“It’s a very different kind of person.” That was how Attorney General nominee Michael Mukasey described prisoners in the “war on terror.” He was trying to explain to Senator Dick Durbin why the military’s Judge Advocates General were wrong to flatly condemn interrogation techniques long recognized as violations of the Geneva Conventions. In that simple phrase, even more than in his willful evasions on whether waterboarding constitutes torture, Judge Mukasey showed what he is really made of. Deciding that a class of prisoners constitutes “a very different kind of person” is the psychological key to justifying the unjustifiable.

For a brief moment, the Mukasey nomination fight and the tide of revulsion at his equivocations offered Congress and the country a chance to redeem constitutional values. By foreclosing that opposition, Democratic Senators Charles Schumer and Dianne Feinstein have led the Senate and all of us across a dangerous line. Until now, the Administration’s illegal renditions, interrogations and wiretaps have been debated following after-the-fact disclosures. But the Senate’s all-but-certain confirmation of Mukasey, despite his evasions on waterboarding, is something new: collusion by a majority of the Washington political establishment in a specific practice recognized as uncivilized since the Inquisition.

While Schumer and Feinstein have a lot to answer for, the disintegration of meaningful opposition to Mukasey and torture was not of their making alone. From the first days after the 2006 election, key Democrats, including House Speaker Nancy Pelosi, pledged to work with the President instead of confronting him over his assertions of unlimited extraconstitutional power. Over the past six months Congress could have conducted investigations of interrogation practices, taking testimony from prisoners and lawyers otherwise barred from speaking about what they know, putting human rights law into the spotlight and establishing public consensus about waterboarding long before any nominee for Attorney General took the stand. If waterboarding is torture–which it is by every US and international standard–then the Administration is willfully violating two federal criminal statutes, the torture law and the War Crimes Act. But the Democrats have preferred a narrative about bad policies, not sordid criminality. This despite ample evidence of the Administration’s bad faith: just recently, there were revelations of a secret 2005 Justice Department memo giving interrogators broad permission to override new laws and court rulings barring cruel, inhuman and degrading treatment of prisoners. Together with that memo, Senate approval of Mukasey epitomizes Washington’s culture of retroactive immunity. Interrogators force water down the throats of detainees? Immunize them. Congress and the courts establish modest rights for prisoners? Write a secret memo. A nominee for the nation’s highest legal office professes not to know whether waterboarding is legal? Confirm him.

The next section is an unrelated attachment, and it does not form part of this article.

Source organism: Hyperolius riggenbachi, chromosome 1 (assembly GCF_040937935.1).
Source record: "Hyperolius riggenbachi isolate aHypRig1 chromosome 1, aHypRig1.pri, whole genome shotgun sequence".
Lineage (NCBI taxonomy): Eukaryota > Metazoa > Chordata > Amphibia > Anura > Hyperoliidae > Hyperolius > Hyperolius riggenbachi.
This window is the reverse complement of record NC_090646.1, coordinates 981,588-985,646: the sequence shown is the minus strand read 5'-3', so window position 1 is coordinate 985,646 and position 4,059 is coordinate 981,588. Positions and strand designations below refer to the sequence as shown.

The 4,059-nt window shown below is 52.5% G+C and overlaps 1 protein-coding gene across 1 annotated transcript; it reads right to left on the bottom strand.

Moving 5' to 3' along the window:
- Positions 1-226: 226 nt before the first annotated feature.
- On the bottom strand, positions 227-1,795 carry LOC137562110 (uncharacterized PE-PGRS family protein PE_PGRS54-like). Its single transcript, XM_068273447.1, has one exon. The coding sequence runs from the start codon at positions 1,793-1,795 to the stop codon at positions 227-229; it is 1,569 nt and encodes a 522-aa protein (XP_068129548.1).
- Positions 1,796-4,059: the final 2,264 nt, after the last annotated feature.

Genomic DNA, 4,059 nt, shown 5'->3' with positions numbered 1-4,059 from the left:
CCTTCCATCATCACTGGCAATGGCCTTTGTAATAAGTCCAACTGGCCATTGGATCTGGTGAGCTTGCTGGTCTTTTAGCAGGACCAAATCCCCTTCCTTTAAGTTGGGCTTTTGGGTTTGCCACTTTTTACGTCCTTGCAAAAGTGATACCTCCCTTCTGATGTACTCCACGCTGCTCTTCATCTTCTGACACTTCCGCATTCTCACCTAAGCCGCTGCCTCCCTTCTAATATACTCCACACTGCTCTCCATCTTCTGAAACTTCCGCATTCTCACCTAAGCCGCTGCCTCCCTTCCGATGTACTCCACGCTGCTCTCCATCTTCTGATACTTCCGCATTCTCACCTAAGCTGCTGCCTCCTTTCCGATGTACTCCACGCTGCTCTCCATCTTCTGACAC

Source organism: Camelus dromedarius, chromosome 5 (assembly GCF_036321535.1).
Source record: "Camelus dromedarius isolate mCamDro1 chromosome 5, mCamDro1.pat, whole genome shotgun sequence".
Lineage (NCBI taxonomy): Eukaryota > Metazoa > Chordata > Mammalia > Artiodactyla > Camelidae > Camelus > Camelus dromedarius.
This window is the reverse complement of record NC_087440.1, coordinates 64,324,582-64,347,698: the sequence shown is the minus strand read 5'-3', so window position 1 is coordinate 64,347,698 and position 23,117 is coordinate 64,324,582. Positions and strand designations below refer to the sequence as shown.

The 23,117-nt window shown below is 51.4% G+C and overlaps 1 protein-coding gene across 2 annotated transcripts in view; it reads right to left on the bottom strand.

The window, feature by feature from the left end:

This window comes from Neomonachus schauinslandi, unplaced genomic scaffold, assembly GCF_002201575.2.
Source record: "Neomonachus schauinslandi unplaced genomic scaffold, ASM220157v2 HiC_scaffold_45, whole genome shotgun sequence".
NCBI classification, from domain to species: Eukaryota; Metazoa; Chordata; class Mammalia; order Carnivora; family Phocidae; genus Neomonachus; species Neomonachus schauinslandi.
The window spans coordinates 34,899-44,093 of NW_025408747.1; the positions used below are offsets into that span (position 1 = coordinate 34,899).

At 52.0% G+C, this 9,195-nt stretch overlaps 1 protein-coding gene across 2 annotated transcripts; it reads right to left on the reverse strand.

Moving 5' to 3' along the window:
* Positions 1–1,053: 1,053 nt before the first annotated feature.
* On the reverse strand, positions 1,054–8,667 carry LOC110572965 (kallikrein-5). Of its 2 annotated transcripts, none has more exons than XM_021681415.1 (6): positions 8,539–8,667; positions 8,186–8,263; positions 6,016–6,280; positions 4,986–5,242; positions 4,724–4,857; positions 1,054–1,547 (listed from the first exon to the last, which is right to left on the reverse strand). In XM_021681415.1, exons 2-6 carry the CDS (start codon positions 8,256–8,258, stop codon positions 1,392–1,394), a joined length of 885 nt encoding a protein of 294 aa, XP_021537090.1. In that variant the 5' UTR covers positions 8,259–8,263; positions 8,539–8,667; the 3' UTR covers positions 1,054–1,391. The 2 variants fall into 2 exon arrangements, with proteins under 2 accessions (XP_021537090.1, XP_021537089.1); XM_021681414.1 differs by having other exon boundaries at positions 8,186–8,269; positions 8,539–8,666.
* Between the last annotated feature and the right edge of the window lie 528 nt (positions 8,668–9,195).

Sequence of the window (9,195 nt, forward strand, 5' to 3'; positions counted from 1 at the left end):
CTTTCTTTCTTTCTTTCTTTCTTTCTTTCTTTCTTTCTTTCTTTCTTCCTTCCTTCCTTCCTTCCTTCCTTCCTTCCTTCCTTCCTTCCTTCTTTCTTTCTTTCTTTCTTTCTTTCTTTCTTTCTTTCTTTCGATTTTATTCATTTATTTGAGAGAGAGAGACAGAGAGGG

Judges, members of Congress and military officers can still push back; citizens can still stake out principled ground in the face of profound constitutional peril. Democrats of conscience can send a message by refusing to contribute to the Democratic Senatorial Campaign Committee, chaired by Schumer, instead contributing directly to candidates who speak out forcefully for the rule of law and senators who opposed the nomination. Groups like the Center for Constitutional Rights and the Bill of Rights Defense Committee deserve robust support for insisting that the Constitution is too important to be sacrificed to realpolitik.

The Mukasey vote demonstrates that we are talking about far more than accountability for the Bush Administration’s past abuses. What is at stake now is preventing future crimes–including, perhaps, those by future administrations. We may be at the beginning of a long struggle to restore constitutional values to American life. The Mukasey vote signifies that if the rule of law is once again to find its proper place in Washington, leadership is not likely to come from the leaders.